All this is to say that there’s been a lot of talk about jail in our home lately. There’s never a dull moment in parenting, is there? But thank God for His grace and providence in working everything out for good.
I hope you’ve had a good summer! We have less than one week of vacay here and then I’ll be back to my regular blogging schedule. As always, thanks for reading and sharing in my journey. 🙂
What have you been doing this summer? How have you seen God at work in your life? Tell me in the comments below! 🙂
One of the munchkins came home recently and told me their teacher joked that we (hubby and I) were having a hard time with them and offered to adopt them. My first reaction was, Ha, he doesn’t know what he’s asking for!; my second thought, After all the hard work we’ve done?! No way, buddy! 😉
This joke got me thinking though about our job as parents. We have kids for ourselves, to fulfill a desire within us that imagines how nice it would be to have our own mini-me’s. However, when we raise our kids, it’s not only for our benefit. We raise our kids for other people, too.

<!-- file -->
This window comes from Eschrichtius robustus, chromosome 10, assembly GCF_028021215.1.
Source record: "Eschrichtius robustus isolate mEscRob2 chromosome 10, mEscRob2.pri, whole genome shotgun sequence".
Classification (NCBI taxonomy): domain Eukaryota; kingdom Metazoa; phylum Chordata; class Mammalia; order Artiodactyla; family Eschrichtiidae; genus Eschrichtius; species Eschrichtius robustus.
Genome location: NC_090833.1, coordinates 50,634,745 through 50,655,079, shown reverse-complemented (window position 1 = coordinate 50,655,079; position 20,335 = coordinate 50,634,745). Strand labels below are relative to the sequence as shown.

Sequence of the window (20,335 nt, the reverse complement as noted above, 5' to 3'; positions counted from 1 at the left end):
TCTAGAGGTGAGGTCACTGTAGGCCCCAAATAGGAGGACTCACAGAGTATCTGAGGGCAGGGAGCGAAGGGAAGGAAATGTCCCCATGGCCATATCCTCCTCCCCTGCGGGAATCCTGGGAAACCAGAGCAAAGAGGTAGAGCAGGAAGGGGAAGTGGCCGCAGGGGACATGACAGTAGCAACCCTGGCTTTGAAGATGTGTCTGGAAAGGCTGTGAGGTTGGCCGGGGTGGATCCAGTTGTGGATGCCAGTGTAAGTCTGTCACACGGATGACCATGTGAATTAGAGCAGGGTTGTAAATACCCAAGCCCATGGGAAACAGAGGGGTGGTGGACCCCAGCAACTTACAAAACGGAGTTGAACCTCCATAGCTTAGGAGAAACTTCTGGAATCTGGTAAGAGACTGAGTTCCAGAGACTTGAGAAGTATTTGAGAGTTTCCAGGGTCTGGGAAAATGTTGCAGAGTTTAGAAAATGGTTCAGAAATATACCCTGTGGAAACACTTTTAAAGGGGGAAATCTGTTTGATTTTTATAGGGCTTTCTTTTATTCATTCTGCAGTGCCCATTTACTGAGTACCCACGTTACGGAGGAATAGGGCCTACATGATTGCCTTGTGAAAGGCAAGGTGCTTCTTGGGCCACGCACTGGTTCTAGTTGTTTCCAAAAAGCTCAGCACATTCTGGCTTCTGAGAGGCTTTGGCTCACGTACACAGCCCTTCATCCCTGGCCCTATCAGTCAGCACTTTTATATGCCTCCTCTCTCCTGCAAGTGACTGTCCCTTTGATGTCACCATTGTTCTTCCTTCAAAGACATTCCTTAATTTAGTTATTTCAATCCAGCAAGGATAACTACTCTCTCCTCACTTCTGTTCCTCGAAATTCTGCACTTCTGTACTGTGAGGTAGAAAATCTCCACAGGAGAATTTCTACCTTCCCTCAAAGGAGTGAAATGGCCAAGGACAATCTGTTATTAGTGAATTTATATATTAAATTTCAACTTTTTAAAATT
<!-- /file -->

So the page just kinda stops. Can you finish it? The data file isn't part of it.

What do I mean? All the teaching, guiding, correcting, and nurturing we do with our kids eventually benefits the people our kids come into contact with. This includes their friends and teachers and their future employers, potential spouses, even society as a whole. Whoa. That’s a sobering thought. But isn’t this the goal of parenting? To love, influence, and bless our children so they can in turn love, influence, and bless others.
Parenting is a huge responsibility and also one of the most thankless jobs out there. Even though we don’t always directly reap the rewards of our labor, there are moments when we get a virtual pat on the back for the job we’ve done. Like when a teacher tells you what an inspiration your child is to him. And he offers to adopt said child. I think that’s a good sign you’ve done something right as a parent. 😛 And now that I’ve thought through this offer some more, I’ve changed my mind. I’m warming up to the idea … especially with summer break around the corner. 😉
Speaking of the break, I’ll be returning to a summer schedule for posting to this blog (aka. whenever my kids allow me to!). I’ll leave you now with this fun video from the musical episode of The Flash (my favorite superhero!), featuring the song “Put A Little Love In Your Heart”, which is a good reminder for me as I think about all the time I’ll be spending at home with the munchkins. 😉